Heading out the door? Read this article on the new Outside+ app available now on iOS devices for members! Download the app.
Dave, Erica and I are enjoying a day of rest after spending the last four days acclimatizing at Camp 1 and Advance Base Camp. We had an excellent rotation and are feeling healthy. It’s nice to come down and get to actually rest our healthy bodies as opposed to needing to recover from an illness or injury picked up while climbing. I know I had the best night of sleep since Namche last night.
On our last day at ABC, Dave, Erica and I climbed to the base of the Lhotse Face for acclimatization purposes. We’d headed out early, made good time up and back, and were left with most of the day as free time. Well, mostly free. Dave and I spent a fair bit of time repositioning the solar panels that power the radio and LED lights at ABC, and I re-tethered our radio antenna. After those chores, we had some true free time. My tent was calling, but Kent, the cinematographer climbing with us, wanted to do some filming out on the glacier.
Somewhat reluctantly, I grabbed my crampons and met up with Dave and Kent. As soon as we’d walked a few hundred feet though, I was amazed at Dave pointing out two oxygen bottles partially buried in the ice. I’d just assumed that the camps had been so cleaned up and combed over that you’d never be able to find stuff like this anymore. Not so. As I began carefully chopping away at the ice around one bottle, Dave grabbed the other one, a leftover from an expedition from the early seventies. As we freed the second bottle, we were both impressed at what great shape both were in. In fact it appeared that both could still be holding oxygen. Good thing we didn’t just hack away around them with our ice axes!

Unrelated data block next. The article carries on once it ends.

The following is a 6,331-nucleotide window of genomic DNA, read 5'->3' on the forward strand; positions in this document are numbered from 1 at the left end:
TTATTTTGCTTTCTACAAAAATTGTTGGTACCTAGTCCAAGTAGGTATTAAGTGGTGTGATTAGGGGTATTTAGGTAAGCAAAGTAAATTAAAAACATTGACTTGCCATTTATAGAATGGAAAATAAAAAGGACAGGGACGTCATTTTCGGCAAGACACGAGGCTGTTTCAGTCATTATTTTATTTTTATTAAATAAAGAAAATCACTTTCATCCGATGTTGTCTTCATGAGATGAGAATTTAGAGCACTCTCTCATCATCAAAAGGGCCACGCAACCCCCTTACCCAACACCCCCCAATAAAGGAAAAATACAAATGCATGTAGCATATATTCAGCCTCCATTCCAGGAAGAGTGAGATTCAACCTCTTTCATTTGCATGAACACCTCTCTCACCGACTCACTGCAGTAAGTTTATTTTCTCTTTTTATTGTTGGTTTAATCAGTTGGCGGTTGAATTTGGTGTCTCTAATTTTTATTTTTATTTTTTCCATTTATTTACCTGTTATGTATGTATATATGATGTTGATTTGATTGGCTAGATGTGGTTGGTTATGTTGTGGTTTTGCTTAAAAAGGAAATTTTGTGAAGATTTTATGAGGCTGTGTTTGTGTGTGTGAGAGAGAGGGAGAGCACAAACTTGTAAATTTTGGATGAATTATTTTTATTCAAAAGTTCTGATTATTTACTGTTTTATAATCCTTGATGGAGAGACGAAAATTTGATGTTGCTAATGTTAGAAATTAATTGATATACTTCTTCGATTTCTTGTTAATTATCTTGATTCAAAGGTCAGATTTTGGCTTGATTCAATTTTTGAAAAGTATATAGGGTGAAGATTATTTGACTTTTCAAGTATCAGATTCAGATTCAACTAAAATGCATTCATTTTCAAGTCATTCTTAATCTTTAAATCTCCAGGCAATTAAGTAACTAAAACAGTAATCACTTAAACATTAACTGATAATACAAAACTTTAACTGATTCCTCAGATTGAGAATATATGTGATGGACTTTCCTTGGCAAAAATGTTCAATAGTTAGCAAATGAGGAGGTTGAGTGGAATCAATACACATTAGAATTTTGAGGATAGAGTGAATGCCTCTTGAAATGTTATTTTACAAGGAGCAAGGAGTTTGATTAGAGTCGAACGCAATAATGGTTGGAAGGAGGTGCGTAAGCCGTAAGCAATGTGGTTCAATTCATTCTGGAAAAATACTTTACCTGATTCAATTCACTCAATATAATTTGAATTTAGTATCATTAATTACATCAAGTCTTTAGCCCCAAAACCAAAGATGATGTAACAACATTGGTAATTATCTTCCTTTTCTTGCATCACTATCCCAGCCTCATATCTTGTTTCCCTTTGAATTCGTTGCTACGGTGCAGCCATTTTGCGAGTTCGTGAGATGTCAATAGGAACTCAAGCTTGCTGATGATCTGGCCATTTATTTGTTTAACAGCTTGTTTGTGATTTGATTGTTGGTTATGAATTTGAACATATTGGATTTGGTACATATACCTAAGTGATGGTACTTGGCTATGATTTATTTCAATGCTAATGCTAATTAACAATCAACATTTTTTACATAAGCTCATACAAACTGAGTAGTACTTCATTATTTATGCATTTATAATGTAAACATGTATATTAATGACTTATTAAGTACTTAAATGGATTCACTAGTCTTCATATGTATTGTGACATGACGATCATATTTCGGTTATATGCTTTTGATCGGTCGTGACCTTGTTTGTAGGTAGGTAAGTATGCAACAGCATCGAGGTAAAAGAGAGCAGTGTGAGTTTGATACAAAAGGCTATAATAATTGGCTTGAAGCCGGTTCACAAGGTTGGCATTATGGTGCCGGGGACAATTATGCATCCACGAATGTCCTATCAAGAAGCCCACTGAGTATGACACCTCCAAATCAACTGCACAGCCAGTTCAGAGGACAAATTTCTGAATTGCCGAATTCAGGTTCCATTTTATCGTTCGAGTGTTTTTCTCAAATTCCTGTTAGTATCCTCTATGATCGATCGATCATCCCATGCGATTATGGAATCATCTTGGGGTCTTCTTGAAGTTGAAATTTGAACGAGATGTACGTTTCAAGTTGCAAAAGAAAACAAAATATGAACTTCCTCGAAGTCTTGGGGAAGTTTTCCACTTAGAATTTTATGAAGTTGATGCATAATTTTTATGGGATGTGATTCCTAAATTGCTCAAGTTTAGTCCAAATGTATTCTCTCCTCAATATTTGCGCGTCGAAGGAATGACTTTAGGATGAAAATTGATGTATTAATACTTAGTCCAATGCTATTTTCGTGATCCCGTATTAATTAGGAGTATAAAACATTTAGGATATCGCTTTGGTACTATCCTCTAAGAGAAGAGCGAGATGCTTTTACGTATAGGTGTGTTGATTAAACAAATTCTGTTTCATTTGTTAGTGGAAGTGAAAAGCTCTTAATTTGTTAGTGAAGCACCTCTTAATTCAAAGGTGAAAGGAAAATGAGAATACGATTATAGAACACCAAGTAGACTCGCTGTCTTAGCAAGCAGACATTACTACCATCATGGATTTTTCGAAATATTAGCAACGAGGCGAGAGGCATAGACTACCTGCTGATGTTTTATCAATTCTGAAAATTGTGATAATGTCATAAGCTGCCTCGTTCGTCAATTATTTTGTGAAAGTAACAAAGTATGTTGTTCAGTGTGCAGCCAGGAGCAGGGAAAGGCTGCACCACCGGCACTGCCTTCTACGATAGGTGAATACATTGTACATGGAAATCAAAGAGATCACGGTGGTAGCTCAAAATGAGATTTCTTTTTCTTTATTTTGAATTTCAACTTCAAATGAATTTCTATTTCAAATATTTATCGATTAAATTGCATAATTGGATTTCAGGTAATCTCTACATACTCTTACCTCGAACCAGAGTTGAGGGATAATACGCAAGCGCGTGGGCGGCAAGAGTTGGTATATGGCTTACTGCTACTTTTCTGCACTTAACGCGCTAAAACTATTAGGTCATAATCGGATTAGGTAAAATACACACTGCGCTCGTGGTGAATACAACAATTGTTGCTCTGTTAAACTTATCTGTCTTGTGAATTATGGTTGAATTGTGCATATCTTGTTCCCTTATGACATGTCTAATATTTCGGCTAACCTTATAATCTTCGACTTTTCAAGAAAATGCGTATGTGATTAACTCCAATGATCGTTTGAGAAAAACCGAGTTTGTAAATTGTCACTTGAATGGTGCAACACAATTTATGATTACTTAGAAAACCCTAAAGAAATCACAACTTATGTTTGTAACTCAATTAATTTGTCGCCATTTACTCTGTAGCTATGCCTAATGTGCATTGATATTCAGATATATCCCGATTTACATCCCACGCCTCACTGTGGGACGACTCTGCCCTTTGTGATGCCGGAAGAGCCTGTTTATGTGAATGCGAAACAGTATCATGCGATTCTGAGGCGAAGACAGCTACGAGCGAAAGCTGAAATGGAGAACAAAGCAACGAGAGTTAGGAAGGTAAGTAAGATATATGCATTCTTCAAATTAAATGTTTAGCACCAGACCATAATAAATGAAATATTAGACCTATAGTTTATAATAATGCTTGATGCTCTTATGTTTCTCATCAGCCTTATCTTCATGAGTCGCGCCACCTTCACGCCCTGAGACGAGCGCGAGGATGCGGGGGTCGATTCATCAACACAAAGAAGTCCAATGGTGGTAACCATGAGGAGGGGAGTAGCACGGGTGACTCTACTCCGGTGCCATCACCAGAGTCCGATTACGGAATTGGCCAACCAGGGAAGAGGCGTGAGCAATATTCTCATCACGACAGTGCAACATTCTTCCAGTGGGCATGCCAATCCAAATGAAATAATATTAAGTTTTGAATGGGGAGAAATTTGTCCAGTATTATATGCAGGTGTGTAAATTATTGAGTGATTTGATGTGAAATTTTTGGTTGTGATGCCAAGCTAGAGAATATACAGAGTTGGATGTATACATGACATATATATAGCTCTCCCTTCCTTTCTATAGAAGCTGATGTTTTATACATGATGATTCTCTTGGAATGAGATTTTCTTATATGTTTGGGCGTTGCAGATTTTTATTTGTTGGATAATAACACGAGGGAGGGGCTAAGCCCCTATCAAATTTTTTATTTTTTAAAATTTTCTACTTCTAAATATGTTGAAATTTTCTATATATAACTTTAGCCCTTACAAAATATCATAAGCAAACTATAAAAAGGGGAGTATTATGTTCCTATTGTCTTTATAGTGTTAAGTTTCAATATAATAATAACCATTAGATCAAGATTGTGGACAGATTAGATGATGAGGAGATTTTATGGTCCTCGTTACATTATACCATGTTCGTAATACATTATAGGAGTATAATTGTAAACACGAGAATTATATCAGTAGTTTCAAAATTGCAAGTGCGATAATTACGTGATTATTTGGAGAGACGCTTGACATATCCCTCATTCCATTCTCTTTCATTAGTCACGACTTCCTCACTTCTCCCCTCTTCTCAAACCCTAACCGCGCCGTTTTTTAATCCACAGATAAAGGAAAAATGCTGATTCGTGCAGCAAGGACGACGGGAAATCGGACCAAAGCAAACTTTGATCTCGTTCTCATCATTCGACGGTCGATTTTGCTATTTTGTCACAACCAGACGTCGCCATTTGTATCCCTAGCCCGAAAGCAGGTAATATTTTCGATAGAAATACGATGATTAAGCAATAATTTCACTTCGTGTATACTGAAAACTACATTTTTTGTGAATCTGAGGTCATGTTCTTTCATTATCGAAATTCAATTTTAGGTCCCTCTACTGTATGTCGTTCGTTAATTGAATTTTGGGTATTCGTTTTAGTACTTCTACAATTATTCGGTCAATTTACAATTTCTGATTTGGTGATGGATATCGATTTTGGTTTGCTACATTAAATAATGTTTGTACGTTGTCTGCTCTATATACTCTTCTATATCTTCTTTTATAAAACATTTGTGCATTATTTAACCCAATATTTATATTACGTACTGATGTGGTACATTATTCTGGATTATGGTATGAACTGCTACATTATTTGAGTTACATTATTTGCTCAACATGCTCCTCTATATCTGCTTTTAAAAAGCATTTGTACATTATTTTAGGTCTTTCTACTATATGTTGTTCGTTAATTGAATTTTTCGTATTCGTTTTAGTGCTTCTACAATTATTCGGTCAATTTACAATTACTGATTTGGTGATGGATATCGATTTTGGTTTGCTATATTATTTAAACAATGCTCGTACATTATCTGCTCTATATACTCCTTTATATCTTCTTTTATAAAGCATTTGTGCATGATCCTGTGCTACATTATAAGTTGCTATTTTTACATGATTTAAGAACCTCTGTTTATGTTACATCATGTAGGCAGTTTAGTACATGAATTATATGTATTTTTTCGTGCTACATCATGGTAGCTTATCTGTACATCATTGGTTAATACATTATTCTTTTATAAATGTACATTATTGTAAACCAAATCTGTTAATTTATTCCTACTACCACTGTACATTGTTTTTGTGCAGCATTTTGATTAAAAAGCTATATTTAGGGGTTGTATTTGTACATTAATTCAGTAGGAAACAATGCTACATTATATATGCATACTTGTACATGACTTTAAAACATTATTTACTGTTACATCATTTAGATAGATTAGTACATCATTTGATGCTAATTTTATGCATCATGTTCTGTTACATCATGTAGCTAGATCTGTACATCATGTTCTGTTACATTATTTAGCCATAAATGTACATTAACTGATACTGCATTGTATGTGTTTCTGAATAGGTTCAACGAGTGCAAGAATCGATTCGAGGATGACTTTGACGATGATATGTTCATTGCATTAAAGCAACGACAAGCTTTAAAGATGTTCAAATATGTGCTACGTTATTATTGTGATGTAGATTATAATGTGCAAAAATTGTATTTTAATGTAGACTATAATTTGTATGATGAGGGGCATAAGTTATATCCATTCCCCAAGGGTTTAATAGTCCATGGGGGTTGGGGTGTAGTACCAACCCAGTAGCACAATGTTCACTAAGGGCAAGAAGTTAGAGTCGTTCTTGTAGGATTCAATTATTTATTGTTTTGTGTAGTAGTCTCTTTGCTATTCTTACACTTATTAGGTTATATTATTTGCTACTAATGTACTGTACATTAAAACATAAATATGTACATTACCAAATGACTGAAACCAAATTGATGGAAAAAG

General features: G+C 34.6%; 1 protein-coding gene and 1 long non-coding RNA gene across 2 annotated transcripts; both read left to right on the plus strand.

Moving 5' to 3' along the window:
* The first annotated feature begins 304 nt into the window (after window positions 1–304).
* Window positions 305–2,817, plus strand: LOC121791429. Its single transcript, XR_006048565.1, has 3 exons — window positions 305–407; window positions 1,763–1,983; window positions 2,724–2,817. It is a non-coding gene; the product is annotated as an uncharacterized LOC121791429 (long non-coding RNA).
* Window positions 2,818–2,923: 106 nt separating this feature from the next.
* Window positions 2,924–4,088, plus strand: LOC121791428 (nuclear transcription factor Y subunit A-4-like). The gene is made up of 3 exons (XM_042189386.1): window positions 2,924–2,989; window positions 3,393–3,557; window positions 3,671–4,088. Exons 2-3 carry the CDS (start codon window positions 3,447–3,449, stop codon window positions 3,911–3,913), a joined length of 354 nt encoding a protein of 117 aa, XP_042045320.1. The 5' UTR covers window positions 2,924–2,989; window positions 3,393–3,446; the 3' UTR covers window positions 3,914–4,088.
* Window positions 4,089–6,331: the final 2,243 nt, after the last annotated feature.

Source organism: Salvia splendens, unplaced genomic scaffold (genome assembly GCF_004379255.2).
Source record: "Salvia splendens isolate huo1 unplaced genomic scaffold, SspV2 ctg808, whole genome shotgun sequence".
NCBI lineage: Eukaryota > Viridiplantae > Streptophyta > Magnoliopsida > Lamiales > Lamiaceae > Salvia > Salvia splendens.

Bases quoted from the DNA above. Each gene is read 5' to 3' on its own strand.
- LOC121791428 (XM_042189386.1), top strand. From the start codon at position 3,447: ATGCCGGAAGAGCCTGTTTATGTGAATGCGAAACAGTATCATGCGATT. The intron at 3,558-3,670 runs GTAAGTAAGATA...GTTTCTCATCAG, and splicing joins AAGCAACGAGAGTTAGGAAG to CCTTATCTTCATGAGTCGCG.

The second bottle appeared to be from an American expedition and was stenciled with the phrase “AVIATORS ON OXYGEN” and was stamped with what looked like a date from 1970. I can’t wait to do more research on this once I get home. All in all, we found four bottles that afternoon dating from the mid-sixties to mid-seventies. Not bad for an afternoon of “Goraking”. Check out today’s video feed, which was shot by Kent while Dave and I were scavenging the glacier like little kids.
Now we’re resting at Base Camp and the other part of the team is starting their second acclimatization rotation. Yesterday Ed and Peter moved up to ABC, bypassing Camp 1. Today they have climbed to Camp 3 at just over 23,000 ft. They are returning to ABC to spend the night. Melissa spent one extra day here at Base Camp. She left here early this morning and will meet up with the guys at ABC. All told, the team is doing great. For me, I can’t wait to start back up the mountain again, but I could probably use the rest and it does feel good to sleep in a little.